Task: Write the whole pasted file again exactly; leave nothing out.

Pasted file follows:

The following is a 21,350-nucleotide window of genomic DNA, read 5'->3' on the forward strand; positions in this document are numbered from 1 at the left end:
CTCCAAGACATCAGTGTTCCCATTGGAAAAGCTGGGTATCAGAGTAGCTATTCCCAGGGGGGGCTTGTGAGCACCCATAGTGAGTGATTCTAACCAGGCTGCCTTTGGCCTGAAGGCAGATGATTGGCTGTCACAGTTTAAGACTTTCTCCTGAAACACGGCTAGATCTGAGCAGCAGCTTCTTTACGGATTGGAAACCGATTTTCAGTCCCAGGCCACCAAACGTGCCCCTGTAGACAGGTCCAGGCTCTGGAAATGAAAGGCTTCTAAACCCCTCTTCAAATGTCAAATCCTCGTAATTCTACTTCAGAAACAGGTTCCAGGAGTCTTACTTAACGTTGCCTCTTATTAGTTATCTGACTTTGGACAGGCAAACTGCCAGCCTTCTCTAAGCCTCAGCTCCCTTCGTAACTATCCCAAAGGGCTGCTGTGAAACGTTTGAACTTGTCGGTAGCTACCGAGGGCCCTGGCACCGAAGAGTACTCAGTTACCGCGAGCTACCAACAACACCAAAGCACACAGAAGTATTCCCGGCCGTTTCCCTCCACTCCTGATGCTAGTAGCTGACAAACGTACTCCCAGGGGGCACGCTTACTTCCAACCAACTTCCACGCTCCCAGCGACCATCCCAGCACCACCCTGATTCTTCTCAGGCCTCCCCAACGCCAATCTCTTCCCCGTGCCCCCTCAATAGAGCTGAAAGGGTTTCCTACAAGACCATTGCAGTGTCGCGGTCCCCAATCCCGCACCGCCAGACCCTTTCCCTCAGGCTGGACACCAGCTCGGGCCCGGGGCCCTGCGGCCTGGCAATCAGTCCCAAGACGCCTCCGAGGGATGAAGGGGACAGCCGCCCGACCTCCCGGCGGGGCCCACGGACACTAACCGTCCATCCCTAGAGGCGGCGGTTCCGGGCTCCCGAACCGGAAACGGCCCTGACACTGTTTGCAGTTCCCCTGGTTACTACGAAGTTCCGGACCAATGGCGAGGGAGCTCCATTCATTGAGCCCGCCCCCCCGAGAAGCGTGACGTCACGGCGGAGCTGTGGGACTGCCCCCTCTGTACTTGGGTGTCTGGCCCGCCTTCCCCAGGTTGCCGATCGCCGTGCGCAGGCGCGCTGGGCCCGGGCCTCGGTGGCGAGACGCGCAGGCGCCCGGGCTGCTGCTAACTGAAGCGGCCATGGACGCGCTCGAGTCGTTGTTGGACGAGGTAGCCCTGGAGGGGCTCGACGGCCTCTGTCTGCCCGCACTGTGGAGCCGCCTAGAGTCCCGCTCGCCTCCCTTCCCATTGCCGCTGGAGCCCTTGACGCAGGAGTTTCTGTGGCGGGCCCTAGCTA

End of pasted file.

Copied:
The following is a 21,350-nucleotide window of genomic DNA, read 5'->3' on the forward strand; positions in this document are numbered from 1 at the left end:
CTCCAAGACATCAGTGTTCCCATTGGAAAAGCTGGGTATCAGAGTAGCTATTCCCAGGGGGGGCTTGTGAGCACCCATAGTGAGTGATTCTAACCAGGCTGCCTTTGGCCTGAAGGCAGATGATTGGCTGTCACAGTTTAAGACTTTCTCCTGAAACACGGCTAGATCTGAGCAGCAGCTTCTTTACGGATTGGAAACCGATTTTCAGTCCCAGGCCACCAAACGTGCCCCTGTAGACAGGTCCAGGCTCTGGAAATGAAAGGCTTCTAAACCCCTCTTCAAATGTCAAATCCTCGTAATTCTACTTCAGAAACAGGTTCCAGGAGTCTTACTTAACGTTGCCTCTTATTAGTTATCTGACTTTGGACAGGCAAACTGCCAGCCTTCTCTAAGCCTCAGCTCCCTTCGTAACTATCCCAAAGGGCTGCTGTGAAACGTTTGAACTTGTCGGTAGCTACCGAGGGCCCTGGCACCGAAGAGTACTCAGTTACCGCGAGCTACCAACAACACCAAAGCACACAGAAGTATTCCCGGCCGTTTCCCTCCACTCCTGATGCTAGTAGCTGACAAACGTACTCCCAGGGGGCACGCTTACTTCCAACCAACTTCCACGCTCCCAGCGACCATCCCAGCACCACCCTGATTCTTCTCAGGCCTCCCCAACGCCAATCTCTTCCCCGTGCCCCCTCAATAGAGCTGAAAGGGTTTCCTACAAGACCATTGCAGTGTCGCGGTCCCCAATCCCGCACCGCCAGACCCTTTCCCTCAGGCTGGACACCAGCTCGGGCCCGGGGCCCTGCGGCCTGGCAATCAGTCCCAAGACGCCTCCGAGGGATGAAGGGGACAGCCGCCCGACCTCCCGGCGGGGCCCACGGACACTAACCGTCCATCCCTAGAGGCGGCGGTTCCGGGCTCCCGAACCGGAAACGGCCCTGACACTGTTTGCAGTTCCCCTGGTTACTACGAAGTTCCGGACCAATGGCGAGGGAGCTCCATTCATTGAGCCCGCCCCCCCGAGAAGCGTGACGTCACGGCGGAGCTGTGGGACTGCCCCCTCTGTACTTGGGTGTCTGGCCCGCCTTCCCCAGGTTGCCGATCGCCGTGCGCAGGCGCGCTGGGCCCGGGCCTCGGTGGCGAGACGCGCAGGCGCCCGGGCTGCTGCTAACTGAAGCGGCCATGGACGCGCTCGAGTCGTTGTTGGACGAGGTAGCCCTGGAGGGGCTCGACGGCCTCTGTCTGCCCGCACTGTGGAGCCGCCTAGAGTCCCGCTCGCCTCCCTTCCCATTGCCGCTGGAGCCCTTGACGCAGGAGTTTCTGTGGCGGGCCCTAGCTA